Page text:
This meeting should be enjoyed, it should be beautiful - and not infused with stress, tension and nightmare scenarios in your mind. 
Remember it is the human who creates the situation good and bad!

Additional Assistance

If you require additional support and guidance I would be pleased to assist you via my In-Person or On-Line Services…

Dog Obedience Training and Behaviour Modification Services:
  • Unbiased Diet, Nutrition, Product Advice is available via this service
  • Diet, Nutrition Wellness Plans are available via this service

Wednesday, 30 November 2011


Robbie and Tibby weren't always best friends -
Robbie just needed some coaching to get there!
IF YOU DO NOT WANT YOUR DOG TO CHASE YOUR have to disagree with the behaviour consistently and pro-actively. 

The methodology below is also relevant to stop your dog from chasing your rabbit, guinea pig, ferret...

One - Make sure you are calm (without excess emotion),and ready to coach with fair, firm confidence. Don't be aggressive; don't raise your voice in anger.

Two - Lead...addressing from a distance is not leadership! Calmly but with assurance get up and walk over to your dog. If you need to move a distance - fine, move quickly, deliberately, confidently - not panicked or excited! Don't match your dog's state, if you do so, you lead by the wrong example.

Three - Get your dog's attention, you can touch your dog firmly but quickly with your fingers - at its neck or waist, you can snap your fingers and say 'hey' firmly, but not with anger. Never touch or talk in anger as you then lead by the wrong example!

Four - Tell your dog what you want i.e. 'no, don't touch' and then say 'leave it' I have ten dogs - different breeds, from tiny to large - they all understand this type of do the dogs I work with for my clients. Direct your dog, don't whine and complain to your dog...for example... 'I wish you wouldn't so that' or 'Oh, stop that' and so on.

Five - Tell your dog what you would like it to do instead i.e. 'go sit down' etc.

Six - If your dog gets back up and moves forward to start the chase can either use your voice as noted above or you can herd your dog. Herding is accomplished by using your body to herd your dog away - back it out of the space by walking into the space your dog is occupying or use your body by leaning in or toward your dog, you can block the space with your foot, or even just slightly move your foot out or your knee, you can then point them away with your hand/arm and say /no', go lie down...and make sure that they do!

Seven - Follow through...if your dog goes does go to chase again follow through by repeating step one to five - don't get angry, simply correct as per the steps above. This is a test of wills, persistence, determination - you have to be more committed and more determined than your dogs is...and you must take a leadership position not a dominate, angry, excited position.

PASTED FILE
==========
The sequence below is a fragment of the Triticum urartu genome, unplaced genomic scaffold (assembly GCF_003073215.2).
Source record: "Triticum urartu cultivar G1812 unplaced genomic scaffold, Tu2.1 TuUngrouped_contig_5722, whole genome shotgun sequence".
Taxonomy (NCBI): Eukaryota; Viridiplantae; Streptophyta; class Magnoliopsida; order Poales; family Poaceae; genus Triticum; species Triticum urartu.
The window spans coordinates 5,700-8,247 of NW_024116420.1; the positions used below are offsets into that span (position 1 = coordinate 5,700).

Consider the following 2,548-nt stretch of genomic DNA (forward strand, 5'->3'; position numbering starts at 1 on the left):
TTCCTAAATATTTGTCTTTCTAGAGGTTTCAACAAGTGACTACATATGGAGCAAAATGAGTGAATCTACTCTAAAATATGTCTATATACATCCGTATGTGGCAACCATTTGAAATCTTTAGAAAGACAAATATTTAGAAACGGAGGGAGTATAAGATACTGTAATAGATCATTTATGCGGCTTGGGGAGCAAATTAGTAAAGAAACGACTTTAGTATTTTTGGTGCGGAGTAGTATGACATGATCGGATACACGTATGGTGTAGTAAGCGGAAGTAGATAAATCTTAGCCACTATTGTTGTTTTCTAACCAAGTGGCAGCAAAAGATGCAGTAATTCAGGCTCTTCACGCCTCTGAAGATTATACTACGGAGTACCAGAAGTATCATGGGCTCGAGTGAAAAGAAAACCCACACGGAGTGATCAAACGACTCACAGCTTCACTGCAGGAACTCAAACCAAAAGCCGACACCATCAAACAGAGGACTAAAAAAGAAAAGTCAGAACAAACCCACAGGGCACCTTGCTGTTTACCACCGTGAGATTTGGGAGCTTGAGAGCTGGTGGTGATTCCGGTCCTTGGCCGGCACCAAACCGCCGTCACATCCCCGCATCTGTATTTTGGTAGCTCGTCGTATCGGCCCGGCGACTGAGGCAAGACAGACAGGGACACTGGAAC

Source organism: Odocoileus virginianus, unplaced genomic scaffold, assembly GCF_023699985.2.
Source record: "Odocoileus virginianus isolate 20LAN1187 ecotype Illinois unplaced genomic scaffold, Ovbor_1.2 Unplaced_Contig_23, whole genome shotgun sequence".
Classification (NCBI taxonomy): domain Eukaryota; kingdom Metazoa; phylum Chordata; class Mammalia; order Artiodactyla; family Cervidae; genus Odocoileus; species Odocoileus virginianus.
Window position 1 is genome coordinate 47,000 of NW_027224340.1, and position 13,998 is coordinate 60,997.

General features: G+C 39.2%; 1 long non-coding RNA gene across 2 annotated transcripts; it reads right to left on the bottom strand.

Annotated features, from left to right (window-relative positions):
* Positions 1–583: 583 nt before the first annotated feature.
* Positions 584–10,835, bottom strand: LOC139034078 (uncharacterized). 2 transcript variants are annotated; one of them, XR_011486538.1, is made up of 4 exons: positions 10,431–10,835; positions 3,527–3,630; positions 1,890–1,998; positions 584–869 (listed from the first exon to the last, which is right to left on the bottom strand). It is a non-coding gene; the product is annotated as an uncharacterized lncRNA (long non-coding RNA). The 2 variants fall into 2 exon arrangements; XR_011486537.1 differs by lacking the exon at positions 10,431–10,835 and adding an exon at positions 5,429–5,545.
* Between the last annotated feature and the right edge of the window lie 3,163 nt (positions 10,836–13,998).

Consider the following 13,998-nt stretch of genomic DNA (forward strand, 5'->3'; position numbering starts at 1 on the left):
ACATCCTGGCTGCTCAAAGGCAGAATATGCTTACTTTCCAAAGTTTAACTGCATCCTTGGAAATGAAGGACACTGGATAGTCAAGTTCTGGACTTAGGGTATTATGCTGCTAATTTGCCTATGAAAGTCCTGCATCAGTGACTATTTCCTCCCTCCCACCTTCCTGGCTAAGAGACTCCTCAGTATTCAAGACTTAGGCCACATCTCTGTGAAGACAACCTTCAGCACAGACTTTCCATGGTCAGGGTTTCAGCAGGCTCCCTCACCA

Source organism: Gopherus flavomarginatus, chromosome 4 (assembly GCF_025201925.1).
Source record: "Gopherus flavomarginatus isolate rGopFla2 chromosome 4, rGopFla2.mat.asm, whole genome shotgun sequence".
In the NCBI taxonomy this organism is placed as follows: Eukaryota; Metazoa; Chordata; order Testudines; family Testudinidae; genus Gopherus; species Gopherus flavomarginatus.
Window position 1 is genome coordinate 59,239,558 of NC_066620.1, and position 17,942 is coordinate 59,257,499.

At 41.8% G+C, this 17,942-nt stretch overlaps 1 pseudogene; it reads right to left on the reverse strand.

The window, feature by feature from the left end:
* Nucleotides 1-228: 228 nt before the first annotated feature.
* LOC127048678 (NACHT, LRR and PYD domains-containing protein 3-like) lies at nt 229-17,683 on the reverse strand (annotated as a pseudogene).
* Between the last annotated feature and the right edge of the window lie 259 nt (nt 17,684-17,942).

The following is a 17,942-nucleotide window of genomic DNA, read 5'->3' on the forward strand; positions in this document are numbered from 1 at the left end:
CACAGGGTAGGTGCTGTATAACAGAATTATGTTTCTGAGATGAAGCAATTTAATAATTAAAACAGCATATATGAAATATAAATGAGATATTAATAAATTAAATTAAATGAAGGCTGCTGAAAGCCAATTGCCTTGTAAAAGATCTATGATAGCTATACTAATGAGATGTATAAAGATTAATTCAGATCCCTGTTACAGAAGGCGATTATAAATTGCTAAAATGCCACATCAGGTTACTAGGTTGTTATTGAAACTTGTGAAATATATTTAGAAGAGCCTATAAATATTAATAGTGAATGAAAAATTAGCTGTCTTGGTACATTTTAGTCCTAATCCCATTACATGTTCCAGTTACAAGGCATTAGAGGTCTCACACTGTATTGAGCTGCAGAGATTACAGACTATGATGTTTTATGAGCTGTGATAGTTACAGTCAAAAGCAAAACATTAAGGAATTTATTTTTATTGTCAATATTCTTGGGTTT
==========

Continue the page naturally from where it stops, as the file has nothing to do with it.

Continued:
Additional Assistance

If you require additional support and guidance I would be pleased to assist you via my In-Person or On-Line Services…

Dog Obedience Training and Behaviour Modification Services:
  • Unbiased Diet, Nutrition, Product Advice is available via this service
  • Diet, Nutrition Wellness Plans are available via this service
Please note - this article is for information purposes and is not a substitute for an in-person Session with me. When working with dogs I use many techniques - it is important to note that this article may touch on one or several techniques but not all. I select the technique that I use for a particular dog based on my observations of the dog and an intuitive, instinctive assessment of that dog's and its human's individual requirements. For example when I am working with a dog that is hyper sensitive and very physically reactive I will not use voice or touch. I use a lot of therapeutic touch on some dogs, others require the use of herding techniques and so on. Each and every technique must be combined with:
  • an understanding of the real intelligence, sensitivity and capability of dogs;
  • an understanding of how to read a dog's face and a dog's overall body language;
  • an understanding of the full spectrum of ways that humans communicate and dogs communicate; 
  • understanding and recognition of the individual that is each dog - no two dogs are the same...taking a 'cookie cutter' approach to techniques is not the way to work with a dog;
  • a complete recognition and understanding of all the elements that feed a behaviour and create an issue:
    •  the vast majority of people can only identify one or two elements...which vastly inhibits the ability to resolve behavior issues;
    • behaviours do not exist in isolation - there are always many elements that feed a single behaviour, there all always multiple behaviours that create a behavioral issue;
  • self-restraint and discipline on the part of the human who is directing the dog;
  • sensitivity, awareness, intuition, instinct and timing on the part of the human who is directing the dog;
    • to understand, connect with and adapt quickly and effectively to a dog's learning requirements you must be able to employ the same tools a dog uses - acute sensitivity, awareness, instinct, intuition and timing;
  • kindness, endurance, consideration, patience, persistence, perspective, the ability and know how to let the past go, the ability to set realistic expectations at any one point in time;
  • the creation of structure, rules, boundaries and limitations for each situation at the macro and micro level;
  • understanding of all the elements that make up an instruction and direction to a dog...there are multiple steps involved in an instruction - not just one!
  • absolute honesty - if you cannot be honest with yourself you will not be able to communicate clearly with a dog.
These are just some of the techniques that I teach my clients - it is a holistic, all-encompassing approach. If you are missing any one element of the above mentioned your success rate will be affected to one degree or another in implementing the techniques offered in the article presented above.